A few small changes in your everyday life can change your outlook — and this seems to be magnified when you live in a tiny house.
In the past couple of weeks, Tom and I have continued our adjustment to this new life — downsizing, testing new ideas, getting into new habits — and it’s about time to bring you up to speed with the small changes that are shifting our outlook.
First, and please don’t navigate away out of disgusted boredom, I must tell you that we started using a washing machine.
This was a big deal for us! Until we got the machine, keeping ahead of the rising tsunami of laundry meant packing the car with hampers of clothes and towels and driving to a laundromat to spend $10 a load to get our stuff clean and dry.
Tom often had to squeeze these laundry trips into his working day, along with the two hours spent commuting.
Meanwhile, in a tiny house, three or four days’ laundry just can’t be stored discreetly; wherever you put it, it soon starts leaking out like the Sweet Porridge.
First world problems, to be sure, but something we needed to solve if we were to feel independent and in charge of our time and limited space again.
We talked about washing machines a lot, wondered about space and power draw and water use, and looked at various models online.
Here’s the one Tom bought, for a princely $189. And no, he didn’t buy it from Barbie.
It fits so nicely in our dedicated laundry cupboard, right?
But we can’t actually use it there, because the pressure’s too low to push the water upwards to the inbuilt drain. So each wash day starts with lifting the machine (it weighs as much as a cake tin) into the bath, where the water can run off harmlessly and we can fill the tub with the shower handpiece.
It’s a twin-tub machine so it’s more, uh, interactive than an automatic. But it works, surprisingly well. And I don’t mind dashing backwards and forwards to it every few minutes because, weirdly, it makes me feel independent, and virtuous.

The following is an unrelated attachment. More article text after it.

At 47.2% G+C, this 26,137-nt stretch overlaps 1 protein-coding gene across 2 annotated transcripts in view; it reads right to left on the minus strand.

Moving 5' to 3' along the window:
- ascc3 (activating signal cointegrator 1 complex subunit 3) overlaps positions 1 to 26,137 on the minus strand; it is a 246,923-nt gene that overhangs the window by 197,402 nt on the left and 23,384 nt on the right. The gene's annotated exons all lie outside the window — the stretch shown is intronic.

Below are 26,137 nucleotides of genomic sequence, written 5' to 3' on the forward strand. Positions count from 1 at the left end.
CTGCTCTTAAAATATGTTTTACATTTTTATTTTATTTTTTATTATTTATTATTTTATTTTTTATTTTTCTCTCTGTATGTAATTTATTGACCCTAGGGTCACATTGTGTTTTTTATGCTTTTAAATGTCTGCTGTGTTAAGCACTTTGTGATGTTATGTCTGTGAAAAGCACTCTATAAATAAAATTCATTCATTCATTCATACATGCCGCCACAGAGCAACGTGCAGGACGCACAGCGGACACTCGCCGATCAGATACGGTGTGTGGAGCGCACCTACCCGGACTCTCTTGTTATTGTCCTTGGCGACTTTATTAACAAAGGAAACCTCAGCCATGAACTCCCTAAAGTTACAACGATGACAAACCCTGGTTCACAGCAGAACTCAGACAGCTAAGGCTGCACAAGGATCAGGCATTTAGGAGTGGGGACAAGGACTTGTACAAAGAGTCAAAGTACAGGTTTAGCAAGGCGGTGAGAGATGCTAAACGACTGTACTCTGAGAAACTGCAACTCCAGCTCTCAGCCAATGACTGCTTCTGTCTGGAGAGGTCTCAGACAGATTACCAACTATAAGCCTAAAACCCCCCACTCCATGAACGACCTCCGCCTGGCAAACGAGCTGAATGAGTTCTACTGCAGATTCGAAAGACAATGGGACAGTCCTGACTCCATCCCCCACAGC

It’s a basic, age-old chore. And being able to handle that chore from go to whoa, pegging out and unpegging and folding, increases my sense of self-sufficiency and independence in this tiny house.
The next step is a proper, stretched-out washing line, extending to the shade tree at the corner of the paddock 15 metres away. For now, we have a little aluminium rotary-type line in the back yard, held down by tyres, and a few metres of fence that towels can hang on.
The other small change, drum roll, was that finally, finally I put up a fence out the front of the house. It comprises the panels of a dog pen, some steel modules we already owned, two dozen weed-mat pegs and a fistful of cable ties.
It wobbles in the wind, but it does its job: containing the dogs and creating space for us.
I couldn’t be prouder if I were Hadrian surveying his wall. This fence, and the mowed rectangle it protects, defines our territory amid a paddock full of ragged pasture and biscuits of horse poo.
I can’t tell you how much it lifted my spirits to see this spindly perimeter in place. We have a yard — a place where a deck can go, a place for chairs, a place for visitors.
We’ve also mowed a zone around the house that we can maintain, plant a garden in, and have access to our basement, i.e. the space under the house.
I even mowed a gentle arc from the house to our compost bin under the shade tree. This’ll make journeys there a little more pleasant.
And that shade tree, since last night, features another little upgrade in our standard of living: a hammock.
Life just keeps getting better!